About 60,000 people from seven majority Muslim countries have had their U.S. visas yanked away under President Trump’s travel ban, the State Department admitted Friday.
Officials revealed the figure after a government lawyer cited the number of revoked visas as more than 100,000 at a hearing in court.
The State Department said the disparity was a result of the higher figure including expired visas, as well as diplomatic and other visas that were actually exempted by the travel ban imposed on Jan. 27.
The government lawyer revealed the higher number during a hearing in a Virginia federal court related to a lawsuit filed by lawyers for two Yemeni brothers.
The siblings were put on a flight to Ethiopia after arriving to Dulles International Airport on Saturday.
U.S. District Judge Leonie Brinkema ruled that Virginia could join a lawsuit challenging Trump’s ban on citizens from Iran, Iraq, Libya, Somalia, Sudan, Syria and Yemen.
“This order touched something in the U.S. that I’ve never seen before,” said Brinkema, who presided over the case of Sept. 11 conspirator Zacarias Moussaoui.
Officials revealed the figure after a government lawyer cited the number of revoked visas as more than 100,000.
“People are quite upset.”
Before the State Department clarified the figure, several human rights groups fired off statements repeating their pleas for Congress to intervene.
“President Trump’s cruel and unlawful Muslim ban is causing widespread harm, and that’s why there’s a growing public backlash against it,” said Eric Ferrefo, spokesman for Amnesty International USA.
“Congress must step in immediately to block this ban before it tears even more families apart.”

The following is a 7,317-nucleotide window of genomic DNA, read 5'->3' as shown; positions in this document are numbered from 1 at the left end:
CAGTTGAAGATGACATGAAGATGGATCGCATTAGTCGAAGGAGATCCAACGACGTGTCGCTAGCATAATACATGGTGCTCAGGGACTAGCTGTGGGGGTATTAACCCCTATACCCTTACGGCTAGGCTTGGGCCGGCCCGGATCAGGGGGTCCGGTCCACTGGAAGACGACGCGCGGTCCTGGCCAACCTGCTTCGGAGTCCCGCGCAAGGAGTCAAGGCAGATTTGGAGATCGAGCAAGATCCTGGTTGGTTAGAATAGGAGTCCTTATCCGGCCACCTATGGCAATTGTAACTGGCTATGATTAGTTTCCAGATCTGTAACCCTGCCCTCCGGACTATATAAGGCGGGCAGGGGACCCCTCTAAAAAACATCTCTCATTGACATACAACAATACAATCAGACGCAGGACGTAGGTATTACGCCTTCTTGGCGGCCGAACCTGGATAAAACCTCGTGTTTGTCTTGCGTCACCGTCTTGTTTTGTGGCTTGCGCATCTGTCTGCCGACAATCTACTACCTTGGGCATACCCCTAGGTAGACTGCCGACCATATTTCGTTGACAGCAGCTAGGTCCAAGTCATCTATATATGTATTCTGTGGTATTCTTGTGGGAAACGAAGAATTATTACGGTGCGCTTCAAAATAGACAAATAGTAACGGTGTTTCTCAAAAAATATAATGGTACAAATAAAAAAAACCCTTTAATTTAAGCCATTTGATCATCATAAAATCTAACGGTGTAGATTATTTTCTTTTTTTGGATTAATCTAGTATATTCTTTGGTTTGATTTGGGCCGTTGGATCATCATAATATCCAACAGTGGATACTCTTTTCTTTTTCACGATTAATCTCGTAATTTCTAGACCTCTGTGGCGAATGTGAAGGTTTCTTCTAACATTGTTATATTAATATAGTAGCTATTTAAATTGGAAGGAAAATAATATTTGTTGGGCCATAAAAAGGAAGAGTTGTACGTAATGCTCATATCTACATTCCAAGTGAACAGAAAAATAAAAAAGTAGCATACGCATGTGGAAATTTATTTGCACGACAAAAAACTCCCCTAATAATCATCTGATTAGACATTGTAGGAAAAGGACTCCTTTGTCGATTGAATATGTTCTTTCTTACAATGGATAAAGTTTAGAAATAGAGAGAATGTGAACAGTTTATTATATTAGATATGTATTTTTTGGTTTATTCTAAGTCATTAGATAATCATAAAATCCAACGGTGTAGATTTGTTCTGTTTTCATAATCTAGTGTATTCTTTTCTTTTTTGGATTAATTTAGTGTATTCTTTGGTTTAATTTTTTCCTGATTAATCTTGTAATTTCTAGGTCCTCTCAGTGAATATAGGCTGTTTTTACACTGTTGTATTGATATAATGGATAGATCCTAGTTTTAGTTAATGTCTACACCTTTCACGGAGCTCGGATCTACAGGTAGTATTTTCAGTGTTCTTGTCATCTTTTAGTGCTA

The judge also ruled that the federal government — which had not previously released information on the amount of people affected — must provide the state of Virginia a complete list of all of the state’s residents who were denied entry to the country or forced to leave because of the ban.
The Department of Homeland Security, in the meantime, tried to “clarify” the extent of the ban on Friday evening after a chaotic first week of implementation.
The DHS put out a statement explicitly saying that the temporary ban on travel from the seven targeted countries does not include lawful permanent residents and diplomats, and that special immigrant visa holders like the Iraqi and Afghan interpreters who had been initially barred from the country can still board flights to the U.S. and receive exemptions from the ban upon arrival.
Will Cocks, a spokesman for the State Department’s Bureau of Consular Affairs, said “fewer than 60,000 individuals’ visas were provisionally revoked to comply with the executive order.”
He said while those people have been “temporarily inconvenienced, while we conduct our review,” it’s a statistically small number of visitors.
“To put that number in context, we issued over 11 million immigrant and nonimmigrant visas in fiscal year 2015,” he said. “As always, national security is our top priority when issuing visas.”
Simon Sandoval-Moshenberg, one of the plaintiffs’ lawyers, said after the hearing that “there is no legal justification to cancel all these visas.”
With News Wire Services